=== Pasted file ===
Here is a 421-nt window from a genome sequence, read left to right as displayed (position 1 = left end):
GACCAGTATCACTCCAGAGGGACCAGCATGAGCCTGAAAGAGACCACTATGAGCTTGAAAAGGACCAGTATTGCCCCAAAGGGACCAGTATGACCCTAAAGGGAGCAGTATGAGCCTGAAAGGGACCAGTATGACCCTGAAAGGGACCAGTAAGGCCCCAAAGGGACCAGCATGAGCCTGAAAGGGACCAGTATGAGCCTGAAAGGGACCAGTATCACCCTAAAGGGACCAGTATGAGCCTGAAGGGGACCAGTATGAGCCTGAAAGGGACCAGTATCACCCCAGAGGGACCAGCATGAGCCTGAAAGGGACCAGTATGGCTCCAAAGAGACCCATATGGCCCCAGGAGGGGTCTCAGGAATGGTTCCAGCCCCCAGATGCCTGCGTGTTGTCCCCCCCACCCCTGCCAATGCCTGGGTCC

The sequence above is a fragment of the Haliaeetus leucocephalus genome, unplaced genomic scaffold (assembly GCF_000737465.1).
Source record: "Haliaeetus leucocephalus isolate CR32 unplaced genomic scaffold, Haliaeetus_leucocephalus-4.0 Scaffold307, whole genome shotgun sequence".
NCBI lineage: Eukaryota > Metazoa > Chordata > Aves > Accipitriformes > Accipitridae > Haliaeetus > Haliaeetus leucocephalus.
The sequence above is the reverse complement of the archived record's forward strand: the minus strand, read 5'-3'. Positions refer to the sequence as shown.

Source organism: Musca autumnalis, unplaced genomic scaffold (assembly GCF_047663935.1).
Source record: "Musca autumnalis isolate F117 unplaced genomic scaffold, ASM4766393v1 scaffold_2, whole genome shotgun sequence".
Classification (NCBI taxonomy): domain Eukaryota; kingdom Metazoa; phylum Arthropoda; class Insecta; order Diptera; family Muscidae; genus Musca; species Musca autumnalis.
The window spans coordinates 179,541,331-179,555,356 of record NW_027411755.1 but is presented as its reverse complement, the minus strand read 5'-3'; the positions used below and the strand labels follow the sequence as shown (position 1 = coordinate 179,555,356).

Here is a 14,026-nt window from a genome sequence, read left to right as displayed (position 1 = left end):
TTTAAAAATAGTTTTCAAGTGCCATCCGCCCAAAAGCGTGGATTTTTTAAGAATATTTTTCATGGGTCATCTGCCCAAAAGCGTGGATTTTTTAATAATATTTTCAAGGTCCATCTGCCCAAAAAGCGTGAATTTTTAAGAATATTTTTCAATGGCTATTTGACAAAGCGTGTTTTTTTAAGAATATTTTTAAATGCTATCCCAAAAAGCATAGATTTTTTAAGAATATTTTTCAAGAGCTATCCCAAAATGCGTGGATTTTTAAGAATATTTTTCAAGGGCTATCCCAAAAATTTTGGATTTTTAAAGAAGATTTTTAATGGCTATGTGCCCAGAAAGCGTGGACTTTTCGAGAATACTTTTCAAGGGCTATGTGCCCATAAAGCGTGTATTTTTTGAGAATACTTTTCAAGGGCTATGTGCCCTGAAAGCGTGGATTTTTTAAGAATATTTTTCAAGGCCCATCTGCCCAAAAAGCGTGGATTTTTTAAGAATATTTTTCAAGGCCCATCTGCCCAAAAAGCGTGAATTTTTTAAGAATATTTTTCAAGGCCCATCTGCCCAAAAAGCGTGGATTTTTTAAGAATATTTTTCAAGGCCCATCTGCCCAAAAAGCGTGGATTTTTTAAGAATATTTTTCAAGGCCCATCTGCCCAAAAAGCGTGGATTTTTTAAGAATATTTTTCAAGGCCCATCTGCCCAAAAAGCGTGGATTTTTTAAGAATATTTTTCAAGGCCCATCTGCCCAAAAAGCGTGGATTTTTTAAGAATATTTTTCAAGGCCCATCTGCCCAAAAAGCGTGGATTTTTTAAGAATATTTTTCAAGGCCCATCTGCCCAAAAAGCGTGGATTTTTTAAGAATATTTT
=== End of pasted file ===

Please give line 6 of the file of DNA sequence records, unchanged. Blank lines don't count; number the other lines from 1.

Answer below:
The sequence above is the reverse complement of the archived record's forward strand: the minus strand, read 5'-3'. Positions refer to the sequence as shown.